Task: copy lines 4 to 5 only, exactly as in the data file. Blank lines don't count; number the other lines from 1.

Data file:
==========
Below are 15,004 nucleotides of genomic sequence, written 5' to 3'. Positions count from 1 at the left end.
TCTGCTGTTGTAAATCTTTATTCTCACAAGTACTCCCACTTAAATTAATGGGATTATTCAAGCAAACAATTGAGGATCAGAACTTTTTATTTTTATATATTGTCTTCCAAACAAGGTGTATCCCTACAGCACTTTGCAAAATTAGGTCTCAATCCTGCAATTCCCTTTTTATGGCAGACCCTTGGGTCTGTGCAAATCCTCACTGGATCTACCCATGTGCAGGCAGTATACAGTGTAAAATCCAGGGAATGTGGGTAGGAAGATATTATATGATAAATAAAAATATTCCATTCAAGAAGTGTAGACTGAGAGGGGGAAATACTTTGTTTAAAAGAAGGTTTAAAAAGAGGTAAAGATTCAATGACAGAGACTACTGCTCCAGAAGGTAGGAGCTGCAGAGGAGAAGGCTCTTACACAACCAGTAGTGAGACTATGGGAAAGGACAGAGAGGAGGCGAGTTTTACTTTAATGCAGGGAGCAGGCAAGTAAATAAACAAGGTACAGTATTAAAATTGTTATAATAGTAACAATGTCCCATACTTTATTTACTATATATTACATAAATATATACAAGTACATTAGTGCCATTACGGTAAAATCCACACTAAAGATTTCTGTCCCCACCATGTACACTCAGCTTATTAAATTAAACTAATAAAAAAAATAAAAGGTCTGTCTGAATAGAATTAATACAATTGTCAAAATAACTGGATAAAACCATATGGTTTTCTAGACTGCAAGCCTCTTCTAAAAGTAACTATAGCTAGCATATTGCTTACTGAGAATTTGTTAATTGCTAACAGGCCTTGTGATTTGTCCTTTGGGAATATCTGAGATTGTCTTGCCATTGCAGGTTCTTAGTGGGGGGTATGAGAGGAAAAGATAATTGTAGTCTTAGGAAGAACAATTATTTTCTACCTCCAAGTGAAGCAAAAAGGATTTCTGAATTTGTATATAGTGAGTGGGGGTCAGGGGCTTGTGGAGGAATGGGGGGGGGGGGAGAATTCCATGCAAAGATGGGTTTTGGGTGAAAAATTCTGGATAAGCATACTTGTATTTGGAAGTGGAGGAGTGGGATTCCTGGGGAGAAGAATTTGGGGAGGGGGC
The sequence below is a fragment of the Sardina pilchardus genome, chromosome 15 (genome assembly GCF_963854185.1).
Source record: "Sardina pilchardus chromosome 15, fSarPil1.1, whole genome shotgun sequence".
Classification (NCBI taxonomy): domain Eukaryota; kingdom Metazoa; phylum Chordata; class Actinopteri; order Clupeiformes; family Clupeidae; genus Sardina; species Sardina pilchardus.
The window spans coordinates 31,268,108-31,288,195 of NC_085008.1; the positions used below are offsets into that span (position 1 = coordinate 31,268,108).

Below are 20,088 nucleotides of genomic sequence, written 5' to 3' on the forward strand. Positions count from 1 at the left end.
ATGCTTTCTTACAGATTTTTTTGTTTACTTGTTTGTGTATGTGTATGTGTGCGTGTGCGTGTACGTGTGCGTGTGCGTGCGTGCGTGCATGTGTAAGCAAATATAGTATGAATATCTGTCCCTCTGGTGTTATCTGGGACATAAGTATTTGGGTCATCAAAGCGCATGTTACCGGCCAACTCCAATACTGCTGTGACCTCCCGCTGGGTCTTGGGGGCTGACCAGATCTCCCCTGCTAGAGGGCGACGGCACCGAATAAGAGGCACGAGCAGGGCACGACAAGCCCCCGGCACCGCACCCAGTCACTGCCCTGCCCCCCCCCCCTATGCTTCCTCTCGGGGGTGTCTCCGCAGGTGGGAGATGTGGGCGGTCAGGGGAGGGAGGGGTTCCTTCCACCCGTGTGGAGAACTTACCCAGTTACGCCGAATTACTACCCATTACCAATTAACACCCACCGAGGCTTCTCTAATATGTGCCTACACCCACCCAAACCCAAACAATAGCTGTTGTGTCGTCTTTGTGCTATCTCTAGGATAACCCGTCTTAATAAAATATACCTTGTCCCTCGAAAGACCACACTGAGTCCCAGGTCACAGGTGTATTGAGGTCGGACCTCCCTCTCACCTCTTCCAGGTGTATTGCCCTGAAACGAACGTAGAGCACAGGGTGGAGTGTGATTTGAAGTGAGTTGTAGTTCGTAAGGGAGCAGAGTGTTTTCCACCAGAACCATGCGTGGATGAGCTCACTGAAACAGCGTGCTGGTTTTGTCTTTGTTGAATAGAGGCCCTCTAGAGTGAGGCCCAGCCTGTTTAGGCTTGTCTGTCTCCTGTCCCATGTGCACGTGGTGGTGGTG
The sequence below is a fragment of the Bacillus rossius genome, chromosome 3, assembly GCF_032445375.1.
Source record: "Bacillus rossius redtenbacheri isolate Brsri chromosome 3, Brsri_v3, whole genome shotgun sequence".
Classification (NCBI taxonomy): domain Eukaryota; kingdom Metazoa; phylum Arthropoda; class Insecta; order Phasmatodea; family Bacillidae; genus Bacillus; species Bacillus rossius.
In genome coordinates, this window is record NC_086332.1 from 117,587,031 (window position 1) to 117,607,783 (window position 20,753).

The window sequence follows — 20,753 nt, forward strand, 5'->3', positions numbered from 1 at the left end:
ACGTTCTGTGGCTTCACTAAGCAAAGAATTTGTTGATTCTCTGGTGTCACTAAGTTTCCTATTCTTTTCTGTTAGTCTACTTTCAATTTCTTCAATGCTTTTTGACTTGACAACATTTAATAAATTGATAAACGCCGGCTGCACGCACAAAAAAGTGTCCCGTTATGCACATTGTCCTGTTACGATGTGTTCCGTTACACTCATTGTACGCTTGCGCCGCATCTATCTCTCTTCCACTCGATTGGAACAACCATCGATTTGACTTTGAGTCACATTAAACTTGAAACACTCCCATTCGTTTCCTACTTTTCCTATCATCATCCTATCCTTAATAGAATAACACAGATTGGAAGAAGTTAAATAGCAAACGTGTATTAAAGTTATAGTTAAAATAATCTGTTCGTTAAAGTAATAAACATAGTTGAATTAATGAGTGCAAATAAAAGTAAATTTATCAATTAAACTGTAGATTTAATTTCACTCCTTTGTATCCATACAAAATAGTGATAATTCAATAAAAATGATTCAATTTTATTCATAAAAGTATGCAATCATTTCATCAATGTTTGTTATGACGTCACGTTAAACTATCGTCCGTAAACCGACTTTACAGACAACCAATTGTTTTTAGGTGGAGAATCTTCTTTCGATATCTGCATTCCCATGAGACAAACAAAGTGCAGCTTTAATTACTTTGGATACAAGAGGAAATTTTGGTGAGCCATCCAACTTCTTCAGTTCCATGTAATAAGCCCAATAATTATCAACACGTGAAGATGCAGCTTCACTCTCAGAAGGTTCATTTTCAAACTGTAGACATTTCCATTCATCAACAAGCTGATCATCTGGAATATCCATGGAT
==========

Source record: "Sardina pilchardus chromosome 15, fSarPil1.1, whole genome shotgun sequence".
Classification (NCBI taxonomy): domain Eukaryota; kingdom Metazoa; phylum Chordata; class Actinopteri; order Clupeiformes; family Clupeidae; genus Sardina; species Sardina pilchardus.